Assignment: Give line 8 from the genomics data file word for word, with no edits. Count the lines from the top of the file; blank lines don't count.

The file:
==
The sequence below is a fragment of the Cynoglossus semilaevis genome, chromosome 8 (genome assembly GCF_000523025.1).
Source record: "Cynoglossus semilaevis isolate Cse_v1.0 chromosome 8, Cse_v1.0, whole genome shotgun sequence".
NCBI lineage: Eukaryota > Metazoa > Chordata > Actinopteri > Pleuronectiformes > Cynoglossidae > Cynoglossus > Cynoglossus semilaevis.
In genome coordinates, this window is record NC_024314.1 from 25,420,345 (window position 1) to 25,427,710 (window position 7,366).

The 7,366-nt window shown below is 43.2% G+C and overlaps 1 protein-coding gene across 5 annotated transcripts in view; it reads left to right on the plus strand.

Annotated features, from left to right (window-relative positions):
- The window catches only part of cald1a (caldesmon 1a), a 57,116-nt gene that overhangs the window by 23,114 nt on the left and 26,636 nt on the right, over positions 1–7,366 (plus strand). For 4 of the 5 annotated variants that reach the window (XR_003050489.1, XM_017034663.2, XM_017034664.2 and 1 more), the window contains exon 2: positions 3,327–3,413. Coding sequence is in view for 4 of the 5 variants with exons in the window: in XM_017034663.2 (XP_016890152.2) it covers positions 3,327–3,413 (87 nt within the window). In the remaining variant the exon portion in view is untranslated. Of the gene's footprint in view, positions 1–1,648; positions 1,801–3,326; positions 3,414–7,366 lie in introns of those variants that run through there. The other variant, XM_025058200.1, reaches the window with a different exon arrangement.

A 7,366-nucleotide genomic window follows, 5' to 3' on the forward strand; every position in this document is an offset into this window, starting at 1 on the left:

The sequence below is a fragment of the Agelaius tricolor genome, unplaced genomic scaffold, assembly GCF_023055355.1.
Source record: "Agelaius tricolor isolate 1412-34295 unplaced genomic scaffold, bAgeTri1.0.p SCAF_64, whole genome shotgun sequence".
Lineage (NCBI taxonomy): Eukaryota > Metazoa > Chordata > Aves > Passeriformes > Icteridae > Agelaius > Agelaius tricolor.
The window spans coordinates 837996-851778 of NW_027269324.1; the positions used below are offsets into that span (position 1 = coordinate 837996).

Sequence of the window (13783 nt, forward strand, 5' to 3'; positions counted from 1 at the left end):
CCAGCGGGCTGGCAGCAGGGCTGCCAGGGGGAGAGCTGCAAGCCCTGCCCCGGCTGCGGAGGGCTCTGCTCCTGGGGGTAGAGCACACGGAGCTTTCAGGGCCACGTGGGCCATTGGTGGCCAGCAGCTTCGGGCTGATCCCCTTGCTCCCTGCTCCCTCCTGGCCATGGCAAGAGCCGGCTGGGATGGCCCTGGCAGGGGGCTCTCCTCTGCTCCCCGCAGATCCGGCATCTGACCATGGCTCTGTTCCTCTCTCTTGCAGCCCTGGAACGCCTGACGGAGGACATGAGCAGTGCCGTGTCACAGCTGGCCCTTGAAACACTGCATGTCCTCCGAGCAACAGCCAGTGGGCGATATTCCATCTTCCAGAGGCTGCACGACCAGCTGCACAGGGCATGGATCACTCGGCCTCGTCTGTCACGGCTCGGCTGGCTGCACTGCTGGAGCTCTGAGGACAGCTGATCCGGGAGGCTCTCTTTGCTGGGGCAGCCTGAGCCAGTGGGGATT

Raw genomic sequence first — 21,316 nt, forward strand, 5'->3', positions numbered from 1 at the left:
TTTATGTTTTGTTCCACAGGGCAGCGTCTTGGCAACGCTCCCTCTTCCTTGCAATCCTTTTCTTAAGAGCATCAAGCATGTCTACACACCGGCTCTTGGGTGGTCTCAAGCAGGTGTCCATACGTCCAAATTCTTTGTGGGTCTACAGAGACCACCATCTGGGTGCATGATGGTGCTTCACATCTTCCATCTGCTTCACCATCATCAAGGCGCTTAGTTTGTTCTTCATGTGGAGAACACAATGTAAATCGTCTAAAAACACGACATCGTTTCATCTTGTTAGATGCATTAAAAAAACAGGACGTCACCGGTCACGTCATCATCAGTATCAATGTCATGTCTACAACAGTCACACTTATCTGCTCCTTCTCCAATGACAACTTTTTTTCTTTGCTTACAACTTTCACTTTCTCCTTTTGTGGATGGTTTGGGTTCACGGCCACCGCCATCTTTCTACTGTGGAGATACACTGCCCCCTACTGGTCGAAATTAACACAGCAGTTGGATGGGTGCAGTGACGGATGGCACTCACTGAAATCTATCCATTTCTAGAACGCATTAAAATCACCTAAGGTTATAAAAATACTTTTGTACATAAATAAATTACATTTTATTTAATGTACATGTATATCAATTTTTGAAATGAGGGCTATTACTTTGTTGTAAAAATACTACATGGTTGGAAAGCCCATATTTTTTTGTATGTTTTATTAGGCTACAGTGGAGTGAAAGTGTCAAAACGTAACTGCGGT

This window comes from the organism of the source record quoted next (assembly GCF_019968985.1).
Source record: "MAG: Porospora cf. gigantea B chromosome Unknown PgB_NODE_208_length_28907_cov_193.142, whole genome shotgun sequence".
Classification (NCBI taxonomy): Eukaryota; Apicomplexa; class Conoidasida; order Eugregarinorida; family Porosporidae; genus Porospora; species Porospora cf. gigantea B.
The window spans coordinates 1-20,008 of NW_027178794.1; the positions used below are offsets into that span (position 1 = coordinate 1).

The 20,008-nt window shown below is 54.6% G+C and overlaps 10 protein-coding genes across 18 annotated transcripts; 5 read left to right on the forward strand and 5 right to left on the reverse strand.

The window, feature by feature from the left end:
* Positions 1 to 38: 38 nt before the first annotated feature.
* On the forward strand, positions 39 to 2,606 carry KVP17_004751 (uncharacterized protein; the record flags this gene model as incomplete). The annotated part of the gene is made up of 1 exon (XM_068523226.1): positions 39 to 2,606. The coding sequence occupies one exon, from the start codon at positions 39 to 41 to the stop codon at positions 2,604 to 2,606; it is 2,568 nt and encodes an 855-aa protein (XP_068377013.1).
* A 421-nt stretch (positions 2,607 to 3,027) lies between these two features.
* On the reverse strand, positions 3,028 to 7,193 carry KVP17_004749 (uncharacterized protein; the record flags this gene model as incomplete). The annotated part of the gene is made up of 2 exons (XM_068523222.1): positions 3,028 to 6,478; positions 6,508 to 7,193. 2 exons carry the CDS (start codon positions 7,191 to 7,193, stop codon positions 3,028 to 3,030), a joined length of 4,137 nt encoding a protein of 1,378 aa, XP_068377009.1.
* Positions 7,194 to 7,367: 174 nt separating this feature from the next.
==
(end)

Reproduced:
A 7,366-nucleotide genomic window follows, 5' to 3' on the forward strand; every position in this document is an offset into this window, starting at 1 on the left: